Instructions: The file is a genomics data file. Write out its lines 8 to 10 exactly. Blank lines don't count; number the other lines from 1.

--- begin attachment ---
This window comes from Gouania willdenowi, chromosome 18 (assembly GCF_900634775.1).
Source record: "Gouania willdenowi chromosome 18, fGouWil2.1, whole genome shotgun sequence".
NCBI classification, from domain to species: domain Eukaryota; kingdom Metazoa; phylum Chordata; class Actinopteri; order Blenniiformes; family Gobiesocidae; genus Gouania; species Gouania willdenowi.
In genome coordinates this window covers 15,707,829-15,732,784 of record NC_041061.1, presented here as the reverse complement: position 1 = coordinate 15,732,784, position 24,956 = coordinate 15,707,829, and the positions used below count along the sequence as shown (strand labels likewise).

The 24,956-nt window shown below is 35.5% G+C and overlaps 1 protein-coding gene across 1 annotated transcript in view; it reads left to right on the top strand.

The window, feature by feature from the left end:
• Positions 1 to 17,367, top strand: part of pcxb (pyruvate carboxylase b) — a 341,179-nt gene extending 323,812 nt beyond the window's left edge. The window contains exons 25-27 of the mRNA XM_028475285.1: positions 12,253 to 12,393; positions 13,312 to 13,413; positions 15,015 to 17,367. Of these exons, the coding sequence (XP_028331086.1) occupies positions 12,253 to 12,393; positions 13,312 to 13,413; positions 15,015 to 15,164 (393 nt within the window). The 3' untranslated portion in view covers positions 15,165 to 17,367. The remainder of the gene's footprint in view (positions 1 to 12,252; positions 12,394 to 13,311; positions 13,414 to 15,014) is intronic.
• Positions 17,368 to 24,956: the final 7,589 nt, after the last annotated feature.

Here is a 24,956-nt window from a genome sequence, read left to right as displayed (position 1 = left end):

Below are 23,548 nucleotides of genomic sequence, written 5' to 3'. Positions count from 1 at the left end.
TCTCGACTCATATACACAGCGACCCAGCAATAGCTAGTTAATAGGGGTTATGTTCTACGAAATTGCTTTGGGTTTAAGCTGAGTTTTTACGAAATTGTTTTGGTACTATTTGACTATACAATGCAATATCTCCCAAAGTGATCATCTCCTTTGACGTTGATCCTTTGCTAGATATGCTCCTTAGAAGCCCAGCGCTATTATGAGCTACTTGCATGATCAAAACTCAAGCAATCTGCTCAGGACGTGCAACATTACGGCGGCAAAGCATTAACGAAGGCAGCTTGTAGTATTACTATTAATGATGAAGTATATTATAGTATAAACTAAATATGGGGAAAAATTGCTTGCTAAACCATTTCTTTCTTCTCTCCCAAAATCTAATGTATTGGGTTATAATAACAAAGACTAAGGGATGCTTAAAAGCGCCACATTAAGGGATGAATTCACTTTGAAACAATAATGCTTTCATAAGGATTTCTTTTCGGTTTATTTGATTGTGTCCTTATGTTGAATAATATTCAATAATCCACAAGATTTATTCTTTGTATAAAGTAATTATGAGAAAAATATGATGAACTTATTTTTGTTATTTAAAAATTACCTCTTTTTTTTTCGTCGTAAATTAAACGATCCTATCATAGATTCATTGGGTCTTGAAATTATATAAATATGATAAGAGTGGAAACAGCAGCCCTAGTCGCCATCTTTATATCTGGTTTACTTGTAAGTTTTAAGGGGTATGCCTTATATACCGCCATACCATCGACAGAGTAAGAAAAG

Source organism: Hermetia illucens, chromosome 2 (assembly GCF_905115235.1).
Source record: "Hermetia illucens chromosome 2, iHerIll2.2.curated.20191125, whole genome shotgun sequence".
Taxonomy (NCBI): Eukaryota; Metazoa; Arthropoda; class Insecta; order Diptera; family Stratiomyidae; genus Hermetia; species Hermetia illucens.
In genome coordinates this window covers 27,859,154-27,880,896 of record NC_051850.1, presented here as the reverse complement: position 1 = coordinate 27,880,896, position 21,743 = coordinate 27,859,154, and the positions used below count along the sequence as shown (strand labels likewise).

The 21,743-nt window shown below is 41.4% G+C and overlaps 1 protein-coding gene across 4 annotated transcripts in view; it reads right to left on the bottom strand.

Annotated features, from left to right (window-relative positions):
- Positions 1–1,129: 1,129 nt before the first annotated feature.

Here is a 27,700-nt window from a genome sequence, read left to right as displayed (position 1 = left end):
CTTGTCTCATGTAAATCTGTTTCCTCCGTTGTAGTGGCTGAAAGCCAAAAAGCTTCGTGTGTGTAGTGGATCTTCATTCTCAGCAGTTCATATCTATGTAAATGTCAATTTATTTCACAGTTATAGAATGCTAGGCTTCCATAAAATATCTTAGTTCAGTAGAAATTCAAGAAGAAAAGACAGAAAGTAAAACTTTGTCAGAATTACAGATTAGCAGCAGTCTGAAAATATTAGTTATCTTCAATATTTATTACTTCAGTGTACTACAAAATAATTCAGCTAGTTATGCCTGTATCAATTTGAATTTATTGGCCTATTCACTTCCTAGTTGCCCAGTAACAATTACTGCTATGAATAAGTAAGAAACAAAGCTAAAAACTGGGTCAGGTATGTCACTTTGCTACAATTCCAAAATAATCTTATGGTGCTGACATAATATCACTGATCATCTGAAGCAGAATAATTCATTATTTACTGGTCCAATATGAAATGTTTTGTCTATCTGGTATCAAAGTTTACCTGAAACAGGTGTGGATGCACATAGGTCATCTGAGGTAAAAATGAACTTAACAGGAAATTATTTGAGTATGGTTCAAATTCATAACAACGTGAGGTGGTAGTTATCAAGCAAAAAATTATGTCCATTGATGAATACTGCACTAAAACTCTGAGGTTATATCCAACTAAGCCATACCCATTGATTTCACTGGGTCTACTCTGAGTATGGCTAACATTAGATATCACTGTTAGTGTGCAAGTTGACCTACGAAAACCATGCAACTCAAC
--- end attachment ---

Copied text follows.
• Positions 17,368 to 24,956: the final 7,589 nt, after the last annotated feature.

Here is a 24,956-nt window from a genome sequence, read left to right as displayed (position 1 = left end):

Below are 23,548 nucleotides of genomic sequence, written 5' to 3'. Positions count from 1 at the left end.